The cakes were usually made by the lady of the house and given to the miners as they left for the mines; it would provide them with the sugar and energy they would need to carry out the physical feats that lay ahead during their day down the coal mines. Being durable and small meant that miners could safely tuck them away into a coat pocket, keeping them handy for when they grew increasingly hungry from the intensity of their work. They would often be the only sweet, light relief they would get in their otherwise dark, dank, gloomy surroundings. Since then they have become a sweet treat that we can all enjoy, and a Welsh favourite.

Here's what you'll need.

Here’s what you’ll need.

Recipe taken from: http://www.bbcgoodfood.com/recipes/5569/welsh-cakes

Ingredients

225g plain flour

85g caster sugar

½ tsp mixed spice

½ tsp baking powder

50g butter, cut into small pieces

50g lard, cut into small pieces, plus extra for frying

50g currants

1 egg, beaten

Splash of milk

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1. Tip the flour, sugar, mixed spice, baking powder and a pinch of salt into a bowl.

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2. Then, with your fingers, rub in the butter and lard until crumbly. Mix in the currants. Work the egg into the mixture until you have soft dough, adding a splash of milk if it seems a little dry – it should be the same consistency as shortcrust pastry.

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3. Roll out the dough on a lightly floured work surface to the thickness of your little finger.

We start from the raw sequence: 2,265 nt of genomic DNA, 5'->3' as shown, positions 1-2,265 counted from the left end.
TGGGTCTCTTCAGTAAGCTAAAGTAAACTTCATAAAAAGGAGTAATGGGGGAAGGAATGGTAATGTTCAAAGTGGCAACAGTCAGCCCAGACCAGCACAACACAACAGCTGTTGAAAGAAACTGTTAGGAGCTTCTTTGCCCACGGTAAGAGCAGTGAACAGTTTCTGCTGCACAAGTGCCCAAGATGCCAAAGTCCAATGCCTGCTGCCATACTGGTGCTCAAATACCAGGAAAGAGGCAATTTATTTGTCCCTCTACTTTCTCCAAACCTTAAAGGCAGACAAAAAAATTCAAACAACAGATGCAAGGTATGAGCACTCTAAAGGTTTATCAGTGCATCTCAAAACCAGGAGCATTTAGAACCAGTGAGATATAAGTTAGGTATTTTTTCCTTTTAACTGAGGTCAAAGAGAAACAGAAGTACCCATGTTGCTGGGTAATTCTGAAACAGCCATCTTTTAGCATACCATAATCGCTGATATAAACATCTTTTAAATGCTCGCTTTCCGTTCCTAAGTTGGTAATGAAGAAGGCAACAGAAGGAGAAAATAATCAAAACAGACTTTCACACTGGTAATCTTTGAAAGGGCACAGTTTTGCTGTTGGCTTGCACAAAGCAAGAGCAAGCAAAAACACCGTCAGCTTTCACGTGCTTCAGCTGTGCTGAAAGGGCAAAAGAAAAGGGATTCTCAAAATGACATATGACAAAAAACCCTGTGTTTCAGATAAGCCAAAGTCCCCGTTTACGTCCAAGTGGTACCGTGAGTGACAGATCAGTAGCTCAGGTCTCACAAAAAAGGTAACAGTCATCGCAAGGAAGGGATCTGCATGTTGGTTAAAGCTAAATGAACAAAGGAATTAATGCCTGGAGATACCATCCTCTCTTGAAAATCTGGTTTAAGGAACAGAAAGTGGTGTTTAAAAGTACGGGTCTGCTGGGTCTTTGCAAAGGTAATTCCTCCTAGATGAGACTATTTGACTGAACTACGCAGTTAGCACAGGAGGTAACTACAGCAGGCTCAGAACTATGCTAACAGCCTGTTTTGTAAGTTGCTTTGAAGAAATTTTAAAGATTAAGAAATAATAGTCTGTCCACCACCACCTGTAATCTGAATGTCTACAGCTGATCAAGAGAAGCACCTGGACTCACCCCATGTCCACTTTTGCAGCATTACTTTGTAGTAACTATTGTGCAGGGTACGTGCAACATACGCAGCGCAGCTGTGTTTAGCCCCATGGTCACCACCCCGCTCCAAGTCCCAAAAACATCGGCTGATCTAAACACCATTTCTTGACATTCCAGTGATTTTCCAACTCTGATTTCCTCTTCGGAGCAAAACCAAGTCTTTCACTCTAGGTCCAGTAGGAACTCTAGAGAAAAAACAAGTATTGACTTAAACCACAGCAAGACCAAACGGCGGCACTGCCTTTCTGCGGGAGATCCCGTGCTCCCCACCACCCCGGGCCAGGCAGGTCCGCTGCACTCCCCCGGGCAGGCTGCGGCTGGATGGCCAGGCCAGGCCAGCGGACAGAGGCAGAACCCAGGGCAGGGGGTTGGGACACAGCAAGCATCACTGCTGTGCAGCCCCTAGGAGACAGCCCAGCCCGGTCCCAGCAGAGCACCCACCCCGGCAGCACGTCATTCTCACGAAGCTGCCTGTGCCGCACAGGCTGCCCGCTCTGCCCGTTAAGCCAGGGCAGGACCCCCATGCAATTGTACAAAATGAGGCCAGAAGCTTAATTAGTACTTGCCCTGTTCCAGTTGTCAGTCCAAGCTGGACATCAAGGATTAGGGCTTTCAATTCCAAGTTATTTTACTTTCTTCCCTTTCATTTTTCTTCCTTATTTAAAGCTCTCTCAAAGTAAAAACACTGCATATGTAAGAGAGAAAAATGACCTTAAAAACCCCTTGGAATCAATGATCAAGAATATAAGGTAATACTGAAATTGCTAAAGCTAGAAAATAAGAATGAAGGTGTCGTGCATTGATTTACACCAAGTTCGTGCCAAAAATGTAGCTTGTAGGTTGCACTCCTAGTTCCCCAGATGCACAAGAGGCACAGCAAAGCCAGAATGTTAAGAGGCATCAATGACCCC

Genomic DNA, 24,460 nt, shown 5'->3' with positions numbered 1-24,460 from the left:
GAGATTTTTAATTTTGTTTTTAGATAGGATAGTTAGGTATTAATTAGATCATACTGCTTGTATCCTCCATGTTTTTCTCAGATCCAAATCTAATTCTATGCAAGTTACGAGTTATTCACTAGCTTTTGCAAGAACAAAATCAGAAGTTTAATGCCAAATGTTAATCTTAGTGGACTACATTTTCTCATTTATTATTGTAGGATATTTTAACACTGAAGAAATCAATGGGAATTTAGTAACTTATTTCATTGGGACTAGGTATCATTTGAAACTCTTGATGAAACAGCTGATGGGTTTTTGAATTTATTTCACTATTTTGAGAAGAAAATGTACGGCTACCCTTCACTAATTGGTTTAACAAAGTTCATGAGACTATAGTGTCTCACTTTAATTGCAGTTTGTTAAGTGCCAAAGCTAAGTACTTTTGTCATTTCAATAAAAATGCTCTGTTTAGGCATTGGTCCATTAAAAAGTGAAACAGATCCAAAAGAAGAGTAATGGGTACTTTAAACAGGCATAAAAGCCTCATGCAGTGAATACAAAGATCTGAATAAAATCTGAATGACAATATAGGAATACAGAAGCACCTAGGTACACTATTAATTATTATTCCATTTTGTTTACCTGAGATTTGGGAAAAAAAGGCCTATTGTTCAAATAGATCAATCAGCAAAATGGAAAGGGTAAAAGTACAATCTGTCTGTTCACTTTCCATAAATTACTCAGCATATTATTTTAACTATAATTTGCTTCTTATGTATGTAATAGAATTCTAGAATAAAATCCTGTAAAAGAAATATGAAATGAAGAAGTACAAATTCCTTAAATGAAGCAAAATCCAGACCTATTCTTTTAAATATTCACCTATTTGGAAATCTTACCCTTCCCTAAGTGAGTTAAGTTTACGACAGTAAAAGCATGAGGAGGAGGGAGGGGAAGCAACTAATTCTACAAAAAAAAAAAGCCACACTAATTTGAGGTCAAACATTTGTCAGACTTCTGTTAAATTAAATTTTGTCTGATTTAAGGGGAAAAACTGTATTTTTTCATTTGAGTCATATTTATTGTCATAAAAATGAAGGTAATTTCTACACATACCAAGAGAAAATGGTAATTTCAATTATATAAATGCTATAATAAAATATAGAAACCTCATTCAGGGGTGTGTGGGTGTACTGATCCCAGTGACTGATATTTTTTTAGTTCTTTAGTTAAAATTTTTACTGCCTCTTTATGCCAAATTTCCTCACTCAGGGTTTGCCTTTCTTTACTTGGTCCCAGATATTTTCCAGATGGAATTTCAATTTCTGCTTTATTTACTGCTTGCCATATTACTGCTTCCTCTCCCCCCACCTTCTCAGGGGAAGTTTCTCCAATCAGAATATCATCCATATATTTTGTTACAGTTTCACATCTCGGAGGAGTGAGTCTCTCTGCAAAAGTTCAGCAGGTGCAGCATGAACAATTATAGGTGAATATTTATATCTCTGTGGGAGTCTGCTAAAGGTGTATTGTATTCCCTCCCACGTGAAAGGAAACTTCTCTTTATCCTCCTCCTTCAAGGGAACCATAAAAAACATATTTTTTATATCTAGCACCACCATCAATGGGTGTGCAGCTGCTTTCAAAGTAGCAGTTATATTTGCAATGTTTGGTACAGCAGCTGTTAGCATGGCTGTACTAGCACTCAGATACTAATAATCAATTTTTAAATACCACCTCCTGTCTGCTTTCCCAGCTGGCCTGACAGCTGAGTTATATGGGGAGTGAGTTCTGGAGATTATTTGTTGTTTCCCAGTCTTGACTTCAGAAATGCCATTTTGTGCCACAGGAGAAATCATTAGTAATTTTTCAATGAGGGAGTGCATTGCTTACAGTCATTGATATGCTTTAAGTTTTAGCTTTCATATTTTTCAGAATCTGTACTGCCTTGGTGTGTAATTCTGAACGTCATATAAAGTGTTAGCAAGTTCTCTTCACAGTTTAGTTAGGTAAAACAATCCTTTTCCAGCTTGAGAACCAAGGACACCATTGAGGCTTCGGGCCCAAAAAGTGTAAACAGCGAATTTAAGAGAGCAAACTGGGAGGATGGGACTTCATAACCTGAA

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4. Cut out rounds using a 6cm cutter, or if you don’t have a cutter simply use a cup. Carry on re-rolling any trimmings until you have used all the pastry. Grease a flat griddle pan or heavy frying pan with lard, and place over a medium heat.

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5. Cook the Welsh cakes in batches, for about 3 mins each side, until golden brown, crisp and cooked through. Delicious served warm with butter and jam, or simply sprinkled with caster sugar. Cakes will stay fresh in a tin for 1 week.

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Happy St David’s Day!

Wish to share your bakes with us? Did you make anything special on St David’s Day? Let us know.

By James Busby

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Heysham Village: history, scenery and a slice of Impossible Pie.

Heysham Village: scenic, quaint, historical and quite frankly, beautiful. Not to brag, but my second home. When I’m not in Lancaster, there’s nothing I love more than spending a few days with my dad in Heysham, walking the dog and enjoying the rich scenery that Heysham has to offer. Whether it’s a walk along Half Moon Bay, a stroll down the promenade, a venture around St. Peters Church (founded in the 8th Century and acting as a Saxon Church since 1080) or imagining a life that was when visiting the Viking Graves, it’s safe to say that you can’t fall shy of something to do in this quiet little village.